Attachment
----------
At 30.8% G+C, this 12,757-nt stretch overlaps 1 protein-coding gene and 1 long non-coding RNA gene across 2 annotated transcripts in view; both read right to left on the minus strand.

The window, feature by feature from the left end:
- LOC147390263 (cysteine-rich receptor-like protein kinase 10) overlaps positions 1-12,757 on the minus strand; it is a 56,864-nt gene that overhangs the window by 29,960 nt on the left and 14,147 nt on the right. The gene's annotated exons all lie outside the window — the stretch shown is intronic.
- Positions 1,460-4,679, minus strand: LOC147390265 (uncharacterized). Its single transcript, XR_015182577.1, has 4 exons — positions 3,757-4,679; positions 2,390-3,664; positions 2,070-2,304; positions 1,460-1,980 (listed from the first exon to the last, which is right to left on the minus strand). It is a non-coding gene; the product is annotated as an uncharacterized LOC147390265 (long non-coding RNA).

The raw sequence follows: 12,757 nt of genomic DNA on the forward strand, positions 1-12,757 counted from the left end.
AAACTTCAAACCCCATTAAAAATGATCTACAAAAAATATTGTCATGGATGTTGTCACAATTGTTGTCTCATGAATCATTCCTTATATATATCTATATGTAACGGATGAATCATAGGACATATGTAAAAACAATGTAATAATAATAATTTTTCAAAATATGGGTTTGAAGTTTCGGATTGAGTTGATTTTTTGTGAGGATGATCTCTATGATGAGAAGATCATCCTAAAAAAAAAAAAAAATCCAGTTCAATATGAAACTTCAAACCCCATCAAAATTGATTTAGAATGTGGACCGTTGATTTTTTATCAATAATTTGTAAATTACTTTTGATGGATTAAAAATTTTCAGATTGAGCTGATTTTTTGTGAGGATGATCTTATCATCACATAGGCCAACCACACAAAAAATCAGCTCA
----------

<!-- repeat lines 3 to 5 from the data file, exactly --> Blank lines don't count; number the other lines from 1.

- LOC147390263 (cysteine-rich receptor-like protein kinase 10) overlaps positions 1-12,757 on the minus strand; it is a 56,864-nt gene that overhangs the window by 29,960 nt on the left and 14,147 nt on the right. The gene's annotated exons all lie outside the window — the stretch shown is intronic.
- Positions 1,460-4,679, minus strand: LOC147390265 (uncharacterized). Its single transcript, XR_015182577.1, has 4 exons — positions 3,757-4,679; positions 2,390-3,664; positions 2,070-2,304; positions 1,460-1,980 (listed from the first exon to the last, which is right to left on the minus strand). It is a non-coding gene; the product is annotated as an uncharacterized LOC147390265 (long non-coding RNA).

The raw sequence follows: 12,757 nt of genomic DNA on the forward strand, positions 1-12,757 counted from the left end.